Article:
white afro in space wrote:
Another problem that you mention is that each character, male and female, is usually depicted as having some kind of special talent and that they are the top man or woman available in their field. Thus when the characters encounter someone like Servalan in relatively polite or benign circumstances, the act of killing Servalan off there and then would put an end to the show's dramatic tension. In a realistic situation, Dayna could just finish the job straight away. But in the world of the 'program-as-entertainment', such a job couldn't be finished straight away.

I thought the reason for Dayna not killing Servalan in Death-Watch was somewhat believable being that she was doing a favor for the two people closest to her now, Avon and Tarrant, but Blake’s reasons for not killing Travis always had a comic book feel. And let me repeat, somewhat believable.
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PostPosted: Mon Feb 23, 2015 8:28 am    Post subject: Reply with quote

thunda wrote:
Crew Stations

First of all, what is where they always assume their stations called? Is it flight deck, control room, command deck, the bridge? Is there an official term used? I’ll use flight deck for now.


In Terminal I believe Avon referred to it as the flight deck, he said something along the lines of "I'm tired, but I'd prefer to have the flight deck to myself for a while longer." Paraphrasing, I'm traveling and don't have the DVD's with me.

Command deck is ringing a bell for me, but I'm not sure from where. I'll keep an ear out on future rewatch.

I am heartened to see the discussion of women in Blake's 7. From my perspective, I've loved seeing such strong women on the screen, which probably goes to show just how badly other shows treat their female characters. But focusing on the positives would be a whole separate discussion. I'll look to see if there is a thread going.

One of the biggest criticisms I have with Blake's 7 is the promise of these amazing female characters is never fully delivered. Jenna, Cally, Dayna, and to a lesser extent, Soolin, all start as unique individuals with their particular skill sets, interests, and passions. As the series goes on, each of them becomes more generic, more of the stereotypical "helpless" lady in distress, gets mind controlled or kidnapped in need of rescuing. I'd argue that Servalan has the most consistent character growth, but I'm incredibly biased and tend to "forget" her character's missteps.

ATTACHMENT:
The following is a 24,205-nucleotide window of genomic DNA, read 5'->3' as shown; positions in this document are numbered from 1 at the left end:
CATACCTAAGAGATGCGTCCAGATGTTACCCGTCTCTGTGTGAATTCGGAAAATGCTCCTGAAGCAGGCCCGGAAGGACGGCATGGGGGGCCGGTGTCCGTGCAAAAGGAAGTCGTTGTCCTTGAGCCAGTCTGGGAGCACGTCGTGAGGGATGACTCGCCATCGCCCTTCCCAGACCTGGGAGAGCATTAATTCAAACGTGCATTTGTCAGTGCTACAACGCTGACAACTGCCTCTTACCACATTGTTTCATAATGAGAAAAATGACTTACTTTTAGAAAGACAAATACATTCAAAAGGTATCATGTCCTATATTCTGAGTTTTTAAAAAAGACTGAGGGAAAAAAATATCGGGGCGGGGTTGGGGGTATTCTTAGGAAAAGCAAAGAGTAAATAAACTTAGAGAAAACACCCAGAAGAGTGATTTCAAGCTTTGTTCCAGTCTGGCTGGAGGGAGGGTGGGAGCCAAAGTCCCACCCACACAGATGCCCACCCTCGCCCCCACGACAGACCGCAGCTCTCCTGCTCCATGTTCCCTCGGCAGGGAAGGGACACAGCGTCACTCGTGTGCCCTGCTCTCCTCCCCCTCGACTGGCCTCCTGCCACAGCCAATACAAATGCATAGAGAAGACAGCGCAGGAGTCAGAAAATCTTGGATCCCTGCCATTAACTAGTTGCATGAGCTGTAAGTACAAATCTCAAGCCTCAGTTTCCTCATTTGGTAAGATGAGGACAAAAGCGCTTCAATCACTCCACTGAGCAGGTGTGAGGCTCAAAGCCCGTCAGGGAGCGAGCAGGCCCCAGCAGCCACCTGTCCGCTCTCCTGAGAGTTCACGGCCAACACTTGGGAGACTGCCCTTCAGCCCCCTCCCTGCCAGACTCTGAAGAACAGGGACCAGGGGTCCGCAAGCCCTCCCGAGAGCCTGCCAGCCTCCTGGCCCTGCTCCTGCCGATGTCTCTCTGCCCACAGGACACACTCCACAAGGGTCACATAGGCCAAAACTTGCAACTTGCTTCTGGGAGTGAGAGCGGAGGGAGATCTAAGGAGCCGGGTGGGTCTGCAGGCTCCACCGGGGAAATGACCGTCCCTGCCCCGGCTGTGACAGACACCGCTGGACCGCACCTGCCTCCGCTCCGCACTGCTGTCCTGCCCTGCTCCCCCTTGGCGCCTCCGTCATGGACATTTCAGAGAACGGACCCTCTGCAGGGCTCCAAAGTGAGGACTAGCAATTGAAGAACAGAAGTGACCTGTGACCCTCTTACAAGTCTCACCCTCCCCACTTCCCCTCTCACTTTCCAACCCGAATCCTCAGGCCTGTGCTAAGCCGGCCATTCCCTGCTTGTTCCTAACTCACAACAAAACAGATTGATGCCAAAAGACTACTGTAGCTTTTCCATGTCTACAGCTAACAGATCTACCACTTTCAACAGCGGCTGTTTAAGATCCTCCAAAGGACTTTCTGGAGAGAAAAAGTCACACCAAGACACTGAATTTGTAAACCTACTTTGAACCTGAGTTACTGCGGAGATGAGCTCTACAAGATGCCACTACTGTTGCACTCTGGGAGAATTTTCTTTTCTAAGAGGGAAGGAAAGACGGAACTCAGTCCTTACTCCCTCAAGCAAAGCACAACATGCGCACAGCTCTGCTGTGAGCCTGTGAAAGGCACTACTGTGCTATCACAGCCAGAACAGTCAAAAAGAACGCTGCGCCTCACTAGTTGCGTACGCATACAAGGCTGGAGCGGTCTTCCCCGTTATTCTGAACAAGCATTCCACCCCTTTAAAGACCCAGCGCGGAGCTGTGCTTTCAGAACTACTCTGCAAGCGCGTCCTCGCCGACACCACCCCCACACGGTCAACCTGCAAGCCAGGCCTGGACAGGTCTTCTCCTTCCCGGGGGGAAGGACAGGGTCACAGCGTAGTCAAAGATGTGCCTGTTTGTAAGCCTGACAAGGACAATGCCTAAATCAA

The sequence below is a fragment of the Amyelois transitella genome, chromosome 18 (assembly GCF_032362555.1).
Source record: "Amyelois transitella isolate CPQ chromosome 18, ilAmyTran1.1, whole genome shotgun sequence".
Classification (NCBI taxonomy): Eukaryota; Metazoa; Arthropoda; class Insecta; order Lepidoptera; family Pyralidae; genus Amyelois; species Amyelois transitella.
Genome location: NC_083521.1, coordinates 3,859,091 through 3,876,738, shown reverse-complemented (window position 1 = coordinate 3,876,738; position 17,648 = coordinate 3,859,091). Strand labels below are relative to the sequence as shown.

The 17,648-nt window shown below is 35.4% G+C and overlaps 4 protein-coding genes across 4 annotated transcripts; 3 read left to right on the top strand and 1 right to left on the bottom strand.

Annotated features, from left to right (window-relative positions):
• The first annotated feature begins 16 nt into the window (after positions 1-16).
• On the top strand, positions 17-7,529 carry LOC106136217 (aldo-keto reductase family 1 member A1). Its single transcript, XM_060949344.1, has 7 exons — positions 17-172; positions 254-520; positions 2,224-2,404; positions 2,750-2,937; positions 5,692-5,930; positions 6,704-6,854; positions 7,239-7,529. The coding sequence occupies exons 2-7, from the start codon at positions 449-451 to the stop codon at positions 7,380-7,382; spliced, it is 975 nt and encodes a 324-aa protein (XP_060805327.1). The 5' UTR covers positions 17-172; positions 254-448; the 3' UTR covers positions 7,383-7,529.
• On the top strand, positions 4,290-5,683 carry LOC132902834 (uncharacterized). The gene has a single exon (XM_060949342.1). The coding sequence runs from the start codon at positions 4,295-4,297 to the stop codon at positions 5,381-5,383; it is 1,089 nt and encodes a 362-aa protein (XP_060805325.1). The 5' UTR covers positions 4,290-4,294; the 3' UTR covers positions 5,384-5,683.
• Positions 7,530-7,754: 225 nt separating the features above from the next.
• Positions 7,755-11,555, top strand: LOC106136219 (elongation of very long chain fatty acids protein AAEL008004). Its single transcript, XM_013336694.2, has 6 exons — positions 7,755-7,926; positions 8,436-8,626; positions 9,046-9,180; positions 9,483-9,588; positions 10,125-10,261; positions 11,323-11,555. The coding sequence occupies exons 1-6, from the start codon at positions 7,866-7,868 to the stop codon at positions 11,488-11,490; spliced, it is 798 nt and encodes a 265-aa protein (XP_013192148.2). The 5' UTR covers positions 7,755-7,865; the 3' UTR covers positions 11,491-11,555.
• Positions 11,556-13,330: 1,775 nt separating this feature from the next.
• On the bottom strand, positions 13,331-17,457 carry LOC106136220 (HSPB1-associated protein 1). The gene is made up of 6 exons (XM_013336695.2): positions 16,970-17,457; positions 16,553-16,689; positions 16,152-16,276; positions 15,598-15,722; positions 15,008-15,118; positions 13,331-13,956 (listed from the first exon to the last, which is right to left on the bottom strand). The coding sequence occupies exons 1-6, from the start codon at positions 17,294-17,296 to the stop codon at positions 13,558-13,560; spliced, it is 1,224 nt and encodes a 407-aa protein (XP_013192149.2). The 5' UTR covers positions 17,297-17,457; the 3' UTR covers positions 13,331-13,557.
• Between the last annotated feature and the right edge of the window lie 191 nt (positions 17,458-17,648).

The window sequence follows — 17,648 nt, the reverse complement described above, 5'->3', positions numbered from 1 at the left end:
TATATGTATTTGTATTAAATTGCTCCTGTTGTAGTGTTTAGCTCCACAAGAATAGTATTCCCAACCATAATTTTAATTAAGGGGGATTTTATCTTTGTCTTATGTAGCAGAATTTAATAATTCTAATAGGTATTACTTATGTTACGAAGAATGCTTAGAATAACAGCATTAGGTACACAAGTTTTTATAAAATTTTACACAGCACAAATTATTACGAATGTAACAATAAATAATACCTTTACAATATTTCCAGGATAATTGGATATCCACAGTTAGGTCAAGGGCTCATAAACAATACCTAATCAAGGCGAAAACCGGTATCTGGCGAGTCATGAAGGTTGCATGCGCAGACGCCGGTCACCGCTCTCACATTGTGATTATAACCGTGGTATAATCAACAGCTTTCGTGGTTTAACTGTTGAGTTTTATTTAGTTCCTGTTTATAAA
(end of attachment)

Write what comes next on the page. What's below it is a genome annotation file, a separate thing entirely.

Whereas the men seem to get more interesting and real character development. Sure, Vila's drinking problem may be viewed as a flaw, but it flowed organically from the type of man he was introduced as, and quite frankly, made him more compelling. Avon's descent into poor decision making sparked much discussion. Blake's fanaticism and insistence on being right at all costs ended up costing him. Okay Travis got the shaft, but nothing's perfect.


ETA: I changed what I wrote about Avon, as I don't truly believe he ever went mad. Just became less adjusted as time and horrific circumstances would do to any one.
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PostPosted: Wed Feb 25, 2015 12:01 pm    Post subject: Reply with quote

Commissioner Sleer wrote:


In Terminal I believe Avon referred to it as the flight deck, he said something along the lines of "I'm tired, but I'd prefer to have the flight deck to myself for a while longer." Paraphrasing, I'm traveling and don't have the DVD's with me.

Command deck is ringing a bell for me, but I'm not sure from where. I'll keep an ear out on future rewatch.